June 14, 2018
Updated: October 21, 2023
What follows is my answer to a friend who accused some Republican political candidates of admiring the U.S. Civil War Confederacy.
Many in the South today, while they obviously reject civil-war era slavery, would say the Confederacy means more than simply defending slavery.
Militarily there were many brilliant commanders and brave soldiers on the Confederate side, too. One can strongly disagree with the moral and political positions of the Confederacy but at the same time hold people like Robert E. Lee and Ulysses Grant in high regard for their extraordinary battlefield leadership at an extraordinary time in American history.
The reason Robert E. Lee turned down Lincoln's offer of the command of the Union Army was not because he loved slavery, but rather because he loved his native Virginia.
Do you think Robert E. Lee and other Civil War generals should be removed from history books because they fought on the side that supported slavery? Do you think that we should remove the study of Civil War battles from U.S. military academies because one side happened to be pro-slavery?
Why don't these same academies cease studying World War II battles or Vietnam War battles where one side was Nazi or Communist? Surely the Nazis and Communists who murdered a combined total of around 100,000,000 people did worse morally than anything the Confederacy might have done.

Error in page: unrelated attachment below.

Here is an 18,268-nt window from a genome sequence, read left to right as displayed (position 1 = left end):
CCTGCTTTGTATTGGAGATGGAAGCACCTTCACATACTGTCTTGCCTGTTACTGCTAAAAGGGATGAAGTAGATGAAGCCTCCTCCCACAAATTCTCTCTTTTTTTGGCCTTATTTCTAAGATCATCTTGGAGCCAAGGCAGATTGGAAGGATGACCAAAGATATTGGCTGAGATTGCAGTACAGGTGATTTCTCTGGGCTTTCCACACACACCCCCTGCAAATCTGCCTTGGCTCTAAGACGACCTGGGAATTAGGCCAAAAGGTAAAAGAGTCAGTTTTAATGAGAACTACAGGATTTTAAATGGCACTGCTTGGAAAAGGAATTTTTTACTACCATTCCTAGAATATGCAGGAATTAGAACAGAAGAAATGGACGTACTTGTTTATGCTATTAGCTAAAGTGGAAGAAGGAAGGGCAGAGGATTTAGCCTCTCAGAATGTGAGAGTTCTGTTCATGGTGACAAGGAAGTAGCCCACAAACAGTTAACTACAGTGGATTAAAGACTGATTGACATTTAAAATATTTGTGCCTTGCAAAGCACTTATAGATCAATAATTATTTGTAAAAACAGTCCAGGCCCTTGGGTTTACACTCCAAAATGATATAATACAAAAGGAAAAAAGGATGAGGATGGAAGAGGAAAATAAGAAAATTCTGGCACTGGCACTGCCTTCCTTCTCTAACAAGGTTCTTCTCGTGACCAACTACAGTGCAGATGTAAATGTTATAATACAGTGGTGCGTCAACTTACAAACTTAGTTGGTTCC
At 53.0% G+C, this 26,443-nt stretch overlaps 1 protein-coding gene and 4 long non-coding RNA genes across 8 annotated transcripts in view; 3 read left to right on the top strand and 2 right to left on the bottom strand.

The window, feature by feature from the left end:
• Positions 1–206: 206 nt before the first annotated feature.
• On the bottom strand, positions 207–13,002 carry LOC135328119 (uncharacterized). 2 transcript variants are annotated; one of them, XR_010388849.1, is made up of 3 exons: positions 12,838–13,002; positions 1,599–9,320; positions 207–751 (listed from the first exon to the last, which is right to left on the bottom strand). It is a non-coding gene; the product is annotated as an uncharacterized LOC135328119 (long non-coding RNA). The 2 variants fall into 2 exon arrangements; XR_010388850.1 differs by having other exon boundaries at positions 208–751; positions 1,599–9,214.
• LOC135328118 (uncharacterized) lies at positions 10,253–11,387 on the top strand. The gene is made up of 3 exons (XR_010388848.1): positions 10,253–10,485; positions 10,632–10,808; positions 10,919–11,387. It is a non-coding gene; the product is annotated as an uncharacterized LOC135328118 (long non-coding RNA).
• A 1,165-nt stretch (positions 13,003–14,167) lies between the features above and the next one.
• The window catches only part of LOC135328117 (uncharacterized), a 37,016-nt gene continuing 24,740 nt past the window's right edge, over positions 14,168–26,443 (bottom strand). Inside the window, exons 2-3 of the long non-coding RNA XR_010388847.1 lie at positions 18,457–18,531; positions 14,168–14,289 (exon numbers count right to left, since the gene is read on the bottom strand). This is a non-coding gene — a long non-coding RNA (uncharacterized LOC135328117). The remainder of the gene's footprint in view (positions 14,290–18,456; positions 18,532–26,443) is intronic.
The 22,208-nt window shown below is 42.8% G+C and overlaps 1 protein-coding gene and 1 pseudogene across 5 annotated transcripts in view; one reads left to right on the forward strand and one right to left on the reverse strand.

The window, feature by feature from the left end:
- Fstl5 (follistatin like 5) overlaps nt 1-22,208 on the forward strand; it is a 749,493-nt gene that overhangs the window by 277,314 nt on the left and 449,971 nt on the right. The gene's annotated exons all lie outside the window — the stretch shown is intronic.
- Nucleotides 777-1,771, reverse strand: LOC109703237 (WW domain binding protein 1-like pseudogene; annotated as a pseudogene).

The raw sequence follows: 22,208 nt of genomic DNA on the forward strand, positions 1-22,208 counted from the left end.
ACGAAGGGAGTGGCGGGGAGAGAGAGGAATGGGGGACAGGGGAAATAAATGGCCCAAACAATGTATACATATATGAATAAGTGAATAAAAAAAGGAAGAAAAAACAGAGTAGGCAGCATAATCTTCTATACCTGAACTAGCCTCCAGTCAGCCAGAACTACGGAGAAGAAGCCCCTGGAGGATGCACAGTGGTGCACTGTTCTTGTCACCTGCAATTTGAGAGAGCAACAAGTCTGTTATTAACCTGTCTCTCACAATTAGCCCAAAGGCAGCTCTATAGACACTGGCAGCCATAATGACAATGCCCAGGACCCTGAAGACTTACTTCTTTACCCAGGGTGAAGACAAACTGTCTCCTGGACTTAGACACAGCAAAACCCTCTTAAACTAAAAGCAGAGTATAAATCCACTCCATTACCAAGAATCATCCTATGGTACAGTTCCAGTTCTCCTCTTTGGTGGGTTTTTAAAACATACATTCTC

Most wars involve evil people fighting evil people or good people fighting evil people. In rare cases like the U.S. Civil War, good people who believed in good things fought good people who believed in evil things (e.g. slavery). If we airbrush from history all the conflicts involving evil people, or good people who believed evil things, what is there left to study?
Do we remove George Washington, Thomas Jefferson, and other Founding Fathers from the history books because they happened to have owned slaves, at a time when many Americans did so, even though they were personally opposed to the practice and created a Constitutional framework which they knew would eventually lead to the abolition of slavery? The Left would have us do just that.
Historical figures must be judged in the moral context of their times, not by our time.
Santayana said those who do not learn from the past are condemned to repeat it.
Read more about slavery and the Bible, and slavery, the Left, and truth.
General Robert E. Lee